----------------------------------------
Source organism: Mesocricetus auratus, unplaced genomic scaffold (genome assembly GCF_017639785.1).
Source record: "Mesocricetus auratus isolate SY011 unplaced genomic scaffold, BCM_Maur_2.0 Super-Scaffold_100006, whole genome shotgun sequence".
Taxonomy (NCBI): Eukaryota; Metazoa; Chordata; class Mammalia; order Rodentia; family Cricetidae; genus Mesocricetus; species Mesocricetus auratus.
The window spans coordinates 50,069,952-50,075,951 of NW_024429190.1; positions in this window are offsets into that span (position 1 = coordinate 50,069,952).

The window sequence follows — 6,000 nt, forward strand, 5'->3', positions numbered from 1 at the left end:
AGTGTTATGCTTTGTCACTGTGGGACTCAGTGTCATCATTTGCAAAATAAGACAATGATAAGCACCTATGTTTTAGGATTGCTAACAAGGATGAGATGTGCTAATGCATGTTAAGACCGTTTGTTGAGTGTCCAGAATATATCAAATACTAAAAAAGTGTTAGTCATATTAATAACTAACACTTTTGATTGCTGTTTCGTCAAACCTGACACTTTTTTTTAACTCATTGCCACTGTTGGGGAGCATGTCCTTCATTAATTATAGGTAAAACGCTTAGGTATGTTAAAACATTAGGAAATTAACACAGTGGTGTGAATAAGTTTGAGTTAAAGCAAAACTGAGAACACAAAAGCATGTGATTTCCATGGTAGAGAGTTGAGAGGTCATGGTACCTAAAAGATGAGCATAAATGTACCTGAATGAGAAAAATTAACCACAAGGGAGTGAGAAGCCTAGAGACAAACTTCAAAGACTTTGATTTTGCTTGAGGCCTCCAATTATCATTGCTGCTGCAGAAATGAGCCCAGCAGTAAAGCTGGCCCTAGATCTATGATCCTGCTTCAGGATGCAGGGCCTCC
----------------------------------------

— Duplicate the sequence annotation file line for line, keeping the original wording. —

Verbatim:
Source organism: Mesocricetus auratus, unplaced genomic scaffold (genome assembly GCF_017639785.1).
Source record: "Mesocricetus auratus isolate SY011 unplaced genomic scaffold, BCM_Maur_2.0 Super-Scaffold_100006, whole genome shotgun sequence".
Taxonomy (NCBI): Eukaryota; Metazoa; Chordata; class Mammalia; order Rodentia; family Cricetidae; genus Mesocricetus; species Mesocricetus auratus.
The window spans coordinates 50,069,952-50,075,951 of NW_024429190.1; positions in this window are offsets into that span (position 1 = coordinate 50,069,952).

The window sequence follows — 6,000 nt, forward strand, 5'->3', positions numbered from 1 at the left end:
AGTGTTATGCTTTGTCACTGTGGGACTCAGTGTCATCATTTGCAAAATAAGACAATGATAAGCACCTATGTTTTAGGATTGCTAACAAGGATGAGATGTGCTAATGCATGTTAAGACCGTTTGTTGAGTGTCCAGAATATATCAAATACTAAAAAAGTGTTAGTCATATTAATAACTAACACTTTTGATTGCTGTTTCGTCAAACCTGACACTTTTTTTTAACTCATTGCCACTGTTGGGGAGCATGTCCTTCATTAATTATAGGTAAAACGCTTAGGTATGTTAAAACATTAGGAAATTAACACAGTGGTGTGAATAAGTTTGAGTTAAAGCAAAACTGAGAACACAAAAGCATGTGATTTCCATGGTAGAGAGTTGAGAGGTCATGGTACCTAAAAGATGAGCATAAATGTACCTGAATGAGAAAAATTAACCACAAGGGAGTGAGAAGCCTAGAGACAAACTTCAAAGACTTTGATTTTGCTTGAGGCCTCCAATTATCATTGCTGCTGCAGAAATGAGCCCAGCAGTAAAGCTGGCCCTAGATCTATGATCCTGCTTCAGGATGCAGGGCCTCC